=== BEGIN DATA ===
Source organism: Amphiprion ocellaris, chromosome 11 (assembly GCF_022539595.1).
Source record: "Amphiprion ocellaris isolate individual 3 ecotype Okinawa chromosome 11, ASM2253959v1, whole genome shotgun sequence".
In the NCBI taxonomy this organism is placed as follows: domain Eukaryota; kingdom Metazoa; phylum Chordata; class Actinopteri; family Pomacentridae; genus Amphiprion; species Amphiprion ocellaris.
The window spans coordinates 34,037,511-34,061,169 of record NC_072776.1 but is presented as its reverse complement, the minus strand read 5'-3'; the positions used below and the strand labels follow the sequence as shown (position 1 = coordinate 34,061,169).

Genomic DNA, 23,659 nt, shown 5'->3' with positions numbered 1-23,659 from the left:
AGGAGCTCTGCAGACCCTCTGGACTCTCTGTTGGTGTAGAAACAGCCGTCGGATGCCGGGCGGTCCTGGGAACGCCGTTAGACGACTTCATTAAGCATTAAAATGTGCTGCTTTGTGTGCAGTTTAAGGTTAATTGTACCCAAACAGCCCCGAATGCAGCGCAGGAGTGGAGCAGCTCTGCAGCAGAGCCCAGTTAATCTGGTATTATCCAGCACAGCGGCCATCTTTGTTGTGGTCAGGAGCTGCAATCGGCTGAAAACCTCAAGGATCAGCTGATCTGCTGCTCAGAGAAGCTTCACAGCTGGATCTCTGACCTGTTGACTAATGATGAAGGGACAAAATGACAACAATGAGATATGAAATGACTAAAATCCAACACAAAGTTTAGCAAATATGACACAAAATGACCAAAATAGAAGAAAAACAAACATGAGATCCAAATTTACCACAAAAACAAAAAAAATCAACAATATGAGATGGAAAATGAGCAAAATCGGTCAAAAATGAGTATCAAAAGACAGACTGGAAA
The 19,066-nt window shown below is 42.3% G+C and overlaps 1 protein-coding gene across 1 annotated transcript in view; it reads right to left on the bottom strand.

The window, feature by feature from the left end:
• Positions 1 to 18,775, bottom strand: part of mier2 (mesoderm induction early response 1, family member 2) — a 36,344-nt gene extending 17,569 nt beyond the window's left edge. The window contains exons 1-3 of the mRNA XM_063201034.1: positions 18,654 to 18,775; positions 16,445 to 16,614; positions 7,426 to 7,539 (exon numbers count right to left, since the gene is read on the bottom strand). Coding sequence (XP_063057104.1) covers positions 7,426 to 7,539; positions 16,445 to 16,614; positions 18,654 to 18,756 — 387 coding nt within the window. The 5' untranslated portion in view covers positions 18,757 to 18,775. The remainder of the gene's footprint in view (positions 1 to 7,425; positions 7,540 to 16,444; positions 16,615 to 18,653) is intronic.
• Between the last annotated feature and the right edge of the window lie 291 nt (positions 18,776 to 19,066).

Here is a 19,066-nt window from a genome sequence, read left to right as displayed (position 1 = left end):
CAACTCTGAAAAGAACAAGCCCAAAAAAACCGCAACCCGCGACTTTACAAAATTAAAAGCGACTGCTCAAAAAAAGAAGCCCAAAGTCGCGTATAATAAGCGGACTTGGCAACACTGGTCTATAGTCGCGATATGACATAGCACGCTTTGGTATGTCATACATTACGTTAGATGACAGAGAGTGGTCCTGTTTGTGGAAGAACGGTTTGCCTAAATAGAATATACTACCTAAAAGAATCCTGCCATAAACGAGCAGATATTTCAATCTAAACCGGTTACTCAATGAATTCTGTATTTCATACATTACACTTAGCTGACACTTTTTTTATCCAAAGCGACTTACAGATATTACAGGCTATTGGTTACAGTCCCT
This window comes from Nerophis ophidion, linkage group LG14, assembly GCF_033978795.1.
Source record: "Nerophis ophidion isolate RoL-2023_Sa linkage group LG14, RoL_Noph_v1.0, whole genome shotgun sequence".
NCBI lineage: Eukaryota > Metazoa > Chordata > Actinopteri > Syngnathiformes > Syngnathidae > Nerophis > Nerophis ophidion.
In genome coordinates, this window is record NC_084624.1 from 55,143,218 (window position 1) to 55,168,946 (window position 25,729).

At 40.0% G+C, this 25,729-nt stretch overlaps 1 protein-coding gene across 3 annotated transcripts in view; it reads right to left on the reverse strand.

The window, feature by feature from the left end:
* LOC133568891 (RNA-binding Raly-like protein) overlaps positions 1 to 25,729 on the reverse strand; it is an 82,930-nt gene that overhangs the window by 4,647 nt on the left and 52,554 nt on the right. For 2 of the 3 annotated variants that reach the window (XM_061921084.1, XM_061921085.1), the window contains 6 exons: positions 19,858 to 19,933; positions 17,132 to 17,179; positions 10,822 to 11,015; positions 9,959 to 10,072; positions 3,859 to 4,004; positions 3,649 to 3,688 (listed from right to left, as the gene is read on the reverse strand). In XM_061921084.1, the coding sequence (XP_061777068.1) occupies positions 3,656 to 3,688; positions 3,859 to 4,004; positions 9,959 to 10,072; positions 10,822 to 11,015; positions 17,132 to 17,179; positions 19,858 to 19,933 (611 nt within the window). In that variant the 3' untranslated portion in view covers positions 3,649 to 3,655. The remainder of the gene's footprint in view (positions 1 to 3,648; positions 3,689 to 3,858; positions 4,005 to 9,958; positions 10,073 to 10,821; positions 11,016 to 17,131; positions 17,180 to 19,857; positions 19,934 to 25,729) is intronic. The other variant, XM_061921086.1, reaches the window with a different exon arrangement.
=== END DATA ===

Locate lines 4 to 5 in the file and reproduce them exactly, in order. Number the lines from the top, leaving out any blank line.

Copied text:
The window spans coordinates 34,037,511-34,061,169 of record NC_072776.1 but is presented as its reverse complement, the minus strand read 5'-3'; the positions used below and the strand labels follow the sequence as shown (position 1 = coordinate 34,061,169).

Genomic DNA, 23,659 nt, shown 5'->3' with positions numbered 1-23,659 from the left: